There are some other differences, for example in North India the female Deity is always on the left hand side of the male Deity but in South India it is opposite. I first noticed this when I was visiting a Rama temple in Hyderabad and I asked the archaka, “why is Sita on the wrong side of Rama?” He insisted that Sita was on the correct side and that in all temples that is how it was done. I humorously countered by saying that in North India Sita is on left side of Rama, and that Sita and Rama are from North India! The point being that this difference is there. Was this created by the Muslim presence in India? No. I have no idea  (yet) why it is there, but it exists.

Head covering is an ancient Indo-European cultural tradition that Muslims adopted

It should be noted that head covering was not invented by Muslims but rather an ancient practice of many Indo-European cultures long before the advent of Islam.

“Most people think of the veil solely in terms of Islam, but it is much older. It originated from ancient Indo-European cultures, such as the Hittites, Greeks, Romans and Persians. It was also practiced by the Assyrians. Veiling had class as well as gender implications; thus, the ancient Assyrian law required it of upper class women while punishing commoners for it. The strong association of veiling with class rank, as well as an urban/peasant split, persisted historically up until the last century.”

In the law books of Assyria 1025 BC it stipulates that respectable and free women must cover their heads outside the home while prostitutes and servants (slaves) were forbidden from covering their heads.

“I.40. If the wives of a man, or the daughters of a man go out into the street, their heads are to be veiled. The prostitute is not to be veiled. Maidservants are not to veil themselves. Veiled harlots and maidservants shall have their garments seized and 50 blows inflicted on them and bitumen poured on their heads.”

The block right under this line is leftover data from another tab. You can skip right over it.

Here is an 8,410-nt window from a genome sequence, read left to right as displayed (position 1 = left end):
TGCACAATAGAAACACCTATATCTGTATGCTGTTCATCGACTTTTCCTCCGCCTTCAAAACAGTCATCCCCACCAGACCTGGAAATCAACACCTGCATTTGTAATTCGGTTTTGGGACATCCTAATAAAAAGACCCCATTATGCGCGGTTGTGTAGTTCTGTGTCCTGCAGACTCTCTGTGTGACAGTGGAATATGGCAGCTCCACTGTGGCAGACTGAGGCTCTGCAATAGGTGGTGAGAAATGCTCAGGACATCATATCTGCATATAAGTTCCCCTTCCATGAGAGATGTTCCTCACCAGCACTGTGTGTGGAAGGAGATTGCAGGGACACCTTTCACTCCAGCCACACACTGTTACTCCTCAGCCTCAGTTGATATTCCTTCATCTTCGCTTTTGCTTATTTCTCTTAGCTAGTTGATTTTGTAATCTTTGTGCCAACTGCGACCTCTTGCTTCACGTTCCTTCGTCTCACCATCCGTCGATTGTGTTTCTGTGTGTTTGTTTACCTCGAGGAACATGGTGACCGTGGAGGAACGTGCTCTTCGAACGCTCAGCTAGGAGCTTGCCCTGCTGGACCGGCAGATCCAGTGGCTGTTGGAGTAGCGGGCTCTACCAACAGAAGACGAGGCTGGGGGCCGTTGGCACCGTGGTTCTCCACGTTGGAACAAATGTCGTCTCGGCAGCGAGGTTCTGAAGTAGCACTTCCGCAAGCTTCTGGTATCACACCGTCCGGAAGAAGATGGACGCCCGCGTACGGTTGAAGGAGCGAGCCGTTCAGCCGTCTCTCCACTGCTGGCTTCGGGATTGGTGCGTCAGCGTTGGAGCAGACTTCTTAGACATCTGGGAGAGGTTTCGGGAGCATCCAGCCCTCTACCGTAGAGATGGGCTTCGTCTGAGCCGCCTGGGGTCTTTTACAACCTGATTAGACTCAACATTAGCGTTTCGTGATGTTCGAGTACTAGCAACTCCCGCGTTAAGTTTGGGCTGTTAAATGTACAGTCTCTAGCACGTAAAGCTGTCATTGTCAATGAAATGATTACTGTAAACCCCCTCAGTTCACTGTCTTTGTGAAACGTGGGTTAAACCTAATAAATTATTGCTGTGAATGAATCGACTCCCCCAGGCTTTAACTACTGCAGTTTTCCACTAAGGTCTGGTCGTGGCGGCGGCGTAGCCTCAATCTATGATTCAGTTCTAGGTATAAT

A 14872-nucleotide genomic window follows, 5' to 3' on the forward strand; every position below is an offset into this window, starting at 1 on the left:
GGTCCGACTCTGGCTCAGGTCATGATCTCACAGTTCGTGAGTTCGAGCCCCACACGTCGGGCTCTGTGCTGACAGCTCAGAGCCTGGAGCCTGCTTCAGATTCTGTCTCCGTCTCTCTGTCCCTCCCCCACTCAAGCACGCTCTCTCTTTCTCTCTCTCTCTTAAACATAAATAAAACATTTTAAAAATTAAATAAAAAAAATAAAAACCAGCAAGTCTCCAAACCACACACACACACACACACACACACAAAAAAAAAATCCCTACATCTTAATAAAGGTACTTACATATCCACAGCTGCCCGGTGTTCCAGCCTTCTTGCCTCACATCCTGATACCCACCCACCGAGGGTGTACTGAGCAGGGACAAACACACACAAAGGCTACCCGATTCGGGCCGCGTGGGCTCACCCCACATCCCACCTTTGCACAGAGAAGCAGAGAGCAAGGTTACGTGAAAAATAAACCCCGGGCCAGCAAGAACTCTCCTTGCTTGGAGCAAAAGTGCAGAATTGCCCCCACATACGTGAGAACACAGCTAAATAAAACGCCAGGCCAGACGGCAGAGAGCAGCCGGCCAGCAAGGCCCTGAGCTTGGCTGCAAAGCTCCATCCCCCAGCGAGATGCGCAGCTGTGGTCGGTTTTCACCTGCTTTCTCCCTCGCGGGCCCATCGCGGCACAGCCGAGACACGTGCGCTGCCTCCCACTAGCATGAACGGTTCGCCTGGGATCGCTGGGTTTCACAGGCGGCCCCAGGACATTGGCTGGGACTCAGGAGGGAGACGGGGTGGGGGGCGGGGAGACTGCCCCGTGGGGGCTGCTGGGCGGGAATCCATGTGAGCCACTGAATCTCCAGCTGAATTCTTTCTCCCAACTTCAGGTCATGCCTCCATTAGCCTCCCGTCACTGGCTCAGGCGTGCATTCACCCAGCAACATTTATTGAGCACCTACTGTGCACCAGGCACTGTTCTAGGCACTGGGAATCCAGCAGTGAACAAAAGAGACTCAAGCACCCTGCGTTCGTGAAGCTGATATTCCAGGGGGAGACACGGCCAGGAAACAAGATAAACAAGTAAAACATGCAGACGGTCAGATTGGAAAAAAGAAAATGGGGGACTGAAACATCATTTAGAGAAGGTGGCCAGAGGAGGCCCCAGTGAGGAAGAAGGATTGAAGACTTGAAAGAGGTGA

A recent well researched scholarly book Aphrodite’s Tortoise: The Veiled Woman of Ancient Greece suggests that ancient Greek women routinely wore a veil.

Greek women routinely wore the veil. That is the unexpected finding of this major study. The Greeks, rightly credited with the invention of civic openness, are revealed as also part of a more eastern tradition of seclusion. Llewellyn-Jones’ work proceeds from literary and, notably, from iconographic evidence. In sculpture and vase painting it demonstrates the presence of the veil, often covering the head, but also more unobtrusively folded back onto the shoulders. This discreet fashion not only gave a privileged view of the face to the ancient art consumer, but also, incidentally, allowed the veil to escape the notice of traditional modern scholarship. From Greek literary sources, the author shows that full veiling of the head and face was commonplace. He analyses the elaborate Greek vocabulary for veiling and explores what the veil meant to achieve. He shows that the veil was a conscious extension of the house and was often referred to as “tegidion”, literally “a little roof”. Veiling was thus an ingenious compromise; it allowed women to circulate in public while maintaining the ideal of a house-bound existence. Alert to the different types of veil used, the author uses Greek and more modern evidence (mostly from the Arab world) to show how women could exploit and subvert the veil as a means of eloquent, sometimes emotional, communication. First published in 2003, Llewellyn-Jones’ book has established itself as a central – and inspiring – text for the study of ancient women.”